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Perdue set time bomb for successor Nathan Deal

It's no secret that Nathan Deal wasn't the first choice of a successor for Georgia Gov. Sonny Perdue.

Though Perdue is probably happier with his fellow Republican winning on Tuesday than he would have been with a victory from Democrat Roy Barnes -- the man Perdue sent packing in 2002 -- Perdue's first choice as a successor was Karen Handel.

But whomever it was to be, the next governor will have the current inhabitant of the Govrnor's Mansion to thank for one piece of bad news.

It hasn't happened yet. But it will. Perdue saw to that last week. Perdue traveled to several schools to trumpet what he claims is a huge gain in the state's high school graduation rate, up 17 percentage points during the past seven years.

The timeline, obviously, was calculated to portray Perdue as having improved graduation rates since he booted Barnes from the governor's office.

More importantly, though, the announcement set a time bomb for Perdue's successor, who we now know is Deal.

It's a time bomb because Perdue knows not only that his claim of huge improvements in the graduation rate is based on smoke and mirrors, but he knows it will disappear next year when the state uses a more honest assessment.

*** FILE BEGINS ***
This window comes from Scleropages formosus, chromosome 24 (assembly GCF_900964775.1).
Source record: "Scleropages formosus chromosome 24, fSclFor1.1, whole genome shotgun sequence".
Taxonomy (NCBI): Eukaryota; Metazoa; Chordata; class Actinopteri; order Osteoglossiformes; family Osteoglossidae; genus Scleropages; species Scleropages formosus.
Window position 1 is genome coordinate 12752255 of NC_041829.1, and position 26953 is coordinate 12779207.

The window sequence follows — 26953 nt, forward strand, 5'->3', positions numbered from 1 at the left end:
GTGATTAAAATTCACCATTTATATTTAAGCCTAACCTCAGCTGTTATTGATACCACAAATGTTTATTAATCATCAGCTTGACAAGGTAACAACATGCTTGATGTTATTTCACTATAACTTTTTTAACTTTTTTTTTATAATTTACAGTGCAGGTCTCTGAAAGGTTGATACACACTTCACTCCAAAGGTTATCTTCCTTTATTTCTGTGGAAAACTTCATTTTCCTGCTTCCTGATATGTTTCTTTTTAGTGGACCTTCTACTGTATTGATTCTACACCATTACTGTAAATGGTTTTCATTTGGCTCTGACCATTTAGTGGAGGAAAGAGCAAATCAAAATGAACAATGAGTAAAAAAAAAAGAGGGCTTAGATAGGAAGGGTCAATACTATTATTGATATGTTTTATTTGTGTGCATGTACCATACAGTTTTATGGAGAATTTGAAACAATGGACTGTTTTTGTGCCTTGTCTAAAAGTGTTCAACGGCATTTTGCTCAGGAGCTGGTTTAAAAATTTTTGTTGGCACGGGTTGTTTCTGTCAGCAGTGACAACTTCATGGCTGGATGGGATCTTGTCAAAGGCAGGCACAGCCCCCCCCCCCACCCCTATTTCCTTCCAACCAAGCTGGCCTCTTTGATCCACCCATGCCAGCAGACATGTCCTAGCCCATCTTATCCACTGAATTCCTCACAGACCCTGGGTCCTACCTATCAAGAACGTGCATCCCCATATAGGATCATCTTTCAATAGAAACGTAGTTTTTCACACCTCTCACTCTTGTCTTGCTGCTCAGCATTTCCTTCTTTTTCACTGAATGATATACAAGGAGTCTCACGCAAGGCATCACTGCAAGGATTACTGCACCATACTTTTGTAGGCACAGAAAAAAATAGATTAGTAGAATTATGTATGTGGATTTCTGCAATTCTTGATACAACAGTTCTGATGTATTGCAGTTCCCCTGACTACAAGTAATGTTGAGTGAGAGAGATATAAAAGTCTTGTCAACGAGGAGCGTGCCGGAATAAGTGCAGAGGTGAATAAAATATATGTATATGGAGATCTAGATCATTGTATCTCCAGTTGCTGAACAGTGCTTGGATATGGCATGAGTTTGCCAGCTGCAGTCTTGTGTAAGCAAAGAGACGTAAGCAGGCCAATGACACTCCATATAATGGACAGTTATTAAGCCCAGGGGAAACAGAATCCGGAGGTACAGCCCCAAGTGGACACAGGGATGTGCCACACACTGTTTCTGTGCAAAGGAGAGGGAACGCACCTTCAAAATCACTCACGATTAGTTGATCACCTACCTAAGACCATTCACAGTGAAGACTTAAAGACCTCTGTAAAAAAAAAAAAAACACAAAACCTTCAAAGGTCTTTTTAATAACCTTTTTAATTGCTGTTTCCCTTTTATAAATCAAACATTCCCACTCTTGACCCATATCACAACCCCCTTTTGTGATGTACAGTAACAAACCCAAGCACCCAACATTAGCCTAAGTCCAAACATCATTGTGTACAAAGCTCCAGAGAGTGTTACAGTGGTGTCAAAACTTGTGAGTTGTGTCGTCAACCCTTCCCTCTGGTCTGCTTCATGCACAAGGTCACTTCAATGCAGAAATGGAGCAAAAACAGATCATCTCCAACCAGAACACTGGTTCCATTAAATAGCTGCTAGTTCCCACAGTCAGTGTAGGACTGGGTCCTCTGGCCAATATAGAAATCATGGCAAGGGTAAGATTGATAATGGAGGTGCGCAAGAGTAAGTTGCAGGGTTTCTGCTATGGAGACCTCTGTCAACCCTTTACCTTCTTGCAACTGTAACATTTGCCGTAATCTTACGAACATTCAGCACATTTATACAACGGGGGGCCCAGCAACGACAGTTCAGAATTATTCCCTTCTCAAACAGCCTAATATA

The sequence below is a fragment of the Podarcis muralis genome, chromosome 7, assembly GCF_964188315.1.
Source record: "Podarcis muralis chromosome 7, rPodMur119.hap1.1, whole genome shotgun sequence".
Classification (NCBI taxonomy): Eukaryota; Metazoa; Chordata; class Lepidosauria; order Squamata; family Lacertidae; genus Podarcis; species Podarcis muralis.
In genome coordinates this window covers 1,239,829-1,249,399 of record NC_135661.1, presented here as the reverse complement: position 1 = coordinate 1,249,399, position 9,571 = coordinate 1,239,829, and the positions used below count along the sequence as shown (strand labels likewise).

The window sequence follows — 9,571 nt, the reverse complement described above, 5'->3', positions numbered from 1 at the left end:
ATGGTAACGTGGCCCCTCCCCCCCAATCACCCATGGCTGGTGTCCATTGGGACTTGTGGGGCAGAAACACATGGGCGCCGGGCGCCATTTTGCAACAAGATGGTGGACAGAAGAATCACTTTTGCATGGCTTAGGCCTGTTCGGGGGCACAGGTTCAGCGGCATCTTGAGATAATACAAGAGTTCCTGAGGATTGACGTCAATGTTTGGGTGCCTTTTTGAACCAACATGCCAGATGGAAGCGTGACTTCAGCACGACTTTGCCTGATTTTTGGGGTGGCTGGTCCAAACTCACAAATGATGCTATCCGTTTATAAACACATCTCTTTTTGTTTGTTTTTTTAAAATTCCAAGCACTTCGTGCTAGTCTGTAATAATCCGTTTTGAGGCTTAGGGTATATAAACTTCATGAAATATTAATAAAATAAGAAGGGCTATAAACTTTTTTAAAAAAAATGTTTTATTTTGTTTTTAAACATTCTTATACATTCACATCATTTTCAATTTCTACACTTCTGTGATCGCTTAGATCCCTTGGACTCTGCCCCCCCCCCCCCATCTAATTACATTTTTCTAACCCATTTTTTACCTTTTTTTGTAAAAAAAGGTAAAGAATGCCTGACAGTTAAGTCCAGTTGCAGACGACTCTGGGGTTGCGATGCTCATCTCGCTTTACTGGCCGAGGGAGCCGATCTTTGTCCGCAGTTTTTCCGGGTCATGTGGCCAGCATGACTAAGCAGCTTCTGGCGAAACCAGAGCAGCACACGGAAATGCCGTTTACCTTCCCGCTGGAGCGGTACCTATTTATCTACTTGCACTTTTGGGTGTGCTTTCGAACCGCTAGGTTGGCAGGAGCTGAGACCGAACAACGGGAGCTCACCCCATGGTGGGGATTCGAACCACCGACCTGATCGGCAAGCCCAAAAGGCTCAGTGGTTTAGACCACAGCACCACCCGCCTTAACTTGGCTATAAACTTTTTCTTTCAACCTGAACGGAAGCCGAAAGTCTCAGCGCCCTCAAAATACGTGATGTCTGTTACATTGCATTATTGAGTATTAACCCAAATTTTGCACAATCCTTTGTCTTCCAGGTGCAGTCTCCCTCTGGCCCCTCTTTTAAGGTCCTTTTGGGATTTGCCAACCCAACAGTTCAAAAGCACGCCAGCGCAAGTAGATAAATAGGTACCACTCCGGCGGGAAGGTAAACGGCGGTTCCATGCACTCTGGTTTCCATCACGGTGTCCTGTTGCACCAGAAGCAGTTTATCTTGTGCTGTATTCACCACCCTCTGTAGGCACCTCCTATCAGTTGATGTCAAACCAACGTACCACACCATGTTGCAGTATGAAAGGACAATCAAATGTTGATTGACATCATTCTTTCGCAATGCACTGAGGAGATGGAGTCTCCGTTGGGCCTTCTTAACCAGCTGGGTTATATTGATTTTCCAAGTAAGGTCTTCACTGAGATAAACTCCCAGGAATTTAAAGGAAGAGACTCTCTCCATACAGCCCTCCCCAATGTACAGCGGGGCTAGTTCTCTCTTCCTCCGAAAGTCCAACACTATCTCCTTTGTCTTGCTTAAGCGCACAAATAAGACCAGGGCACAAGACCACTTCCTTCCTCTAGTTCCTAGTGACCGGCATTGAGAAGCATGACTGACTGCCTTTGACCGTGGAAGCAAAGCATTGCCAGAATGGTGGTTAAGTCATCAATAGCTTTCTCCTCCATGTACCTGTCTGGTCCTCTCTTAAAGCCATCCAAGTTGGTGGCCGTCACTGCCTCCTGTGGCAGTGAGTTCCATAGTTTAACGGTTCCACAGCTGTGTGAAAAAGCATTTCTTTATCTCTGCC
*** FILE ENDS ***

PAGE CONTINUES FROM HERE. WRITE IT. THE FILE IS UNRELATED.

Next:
Georgia currently calculates its graduation rate with what's called the "leaver rate."

Notoriously unreliable, the "leaver rate" is what allows Perdue to claim 80.8 percent of the state's high schoolers graduate.

The EPE Research Center, a nonprofit organization that publishes Education Week, counters that a more reliable figure is less than 60 percent.

Georgia State School Superintendent Brad Bryant says this is the final year Georgia will use the "leaver rate." Along with other states complying with federal No Child Left Behind criteria, Georgia next year will switch to the "cohort" method.

As a result, the Atlanta Journal-Constitution reports the state department of education already is preparing for what is expected to be a "significant" drop in the graduation rate.

But that drop won't come during Perdue's term. Nope. That time bomb is set to explode during Deal's term. Mark it down now.

We know how ugly this year's gubernatorial election has been. Just wait until four years from now, when a challenger is accusing Deal of presiding over "plummeting" graduation rates.

Perdue will be laughing all the way to retirement.

Web posted on Thursday, November 04, 2010

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